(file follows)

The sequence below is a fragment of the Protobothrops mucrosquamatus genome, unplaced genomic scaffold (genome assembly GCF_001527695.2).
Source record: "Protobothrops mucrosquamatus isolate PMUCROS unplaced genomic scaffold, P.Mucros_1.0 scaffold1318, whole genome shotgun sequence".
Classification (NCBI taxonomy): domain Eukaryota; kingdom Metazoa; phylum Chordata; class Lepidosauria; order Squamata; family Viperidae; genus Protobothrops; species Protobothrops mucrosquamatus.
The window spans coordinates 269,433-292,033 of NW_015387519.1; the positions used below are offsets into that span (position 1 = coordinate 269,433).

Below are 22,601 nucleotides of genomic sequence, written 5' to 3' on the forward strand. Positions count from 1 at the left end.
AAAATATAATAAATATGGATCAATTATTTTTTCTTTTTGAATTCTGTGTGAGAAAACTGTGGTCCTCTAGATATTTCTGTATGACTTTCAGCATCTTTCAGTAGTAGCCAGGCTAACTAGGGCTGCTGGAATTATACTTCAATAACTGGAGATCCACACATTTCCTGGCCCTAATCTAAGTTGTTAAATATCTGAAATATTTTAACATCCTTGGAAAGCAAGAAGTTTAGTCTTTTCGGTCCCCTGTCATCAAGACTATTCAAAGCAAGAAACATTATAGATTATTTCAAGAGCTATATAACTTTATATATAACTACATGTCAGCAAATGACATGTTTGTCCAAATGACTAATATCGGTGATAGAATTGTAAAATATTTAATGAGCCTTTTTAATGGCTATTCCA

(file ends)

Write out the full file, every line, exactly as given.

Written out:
The sequence below is a fragment of the Protobothrops mucrosquamatus genome, unplaced genomic scaffold (genome assembly GCF_001527695.2).
Source record: "Protobothrops mucrosquamatus isolate PMUCROS unplaced genomic scaffold, P.Mucros_1.0 scaffold1318, whole genome shotgun sequence".
Classification (NCBI taxonomy): domain Eukaryota; kingdom Metazoa; phylum Chordata; class Lepidosauria; order Squamata; family Viperidae; genus Protobothrops; species Protobothrops mucrosquamatus.
The window spans coordinates 269,433-292,033 of NW_015387519.1; the positions used below are offsets into that span (position 1 = coordinate 269,433).

Below are 22,601 nucleotides of genomic sequence, written 5' to 3' on the forward strand. Positions count from 1 at the left end.
AAAATATAATAAATATGGATCAATTATTTTTTCTTTTTGAATTCTGTGTGAGAAAACTGTGGTCCTCTAGATATTTCTGTATGACTTTCAGCATCTTTCAGTAGTAGCCAGGCTAACTAGGGCTGCTGGAATTATACTTCAATAACTGGAGATCCACACATTTCCTGGCCCTAATCTAAGTTGTTAAATATCTGAAATATTTTAACATCCTTGGAAAGCAAGAAGTTTAGTCTTTTCGGTCCCCTGTCATCAAGACTATTCAAAGCAAGAAACATTATAGATTATTTCAAGAGCTATATAACTTTATATATAACTACATGTCAGCAAATGACATGTTTGTCCAAATGACTAATATCGGTGATAGAATTGTAAAATATTTAATGAGCCTTTTTAATGGCTATTCCA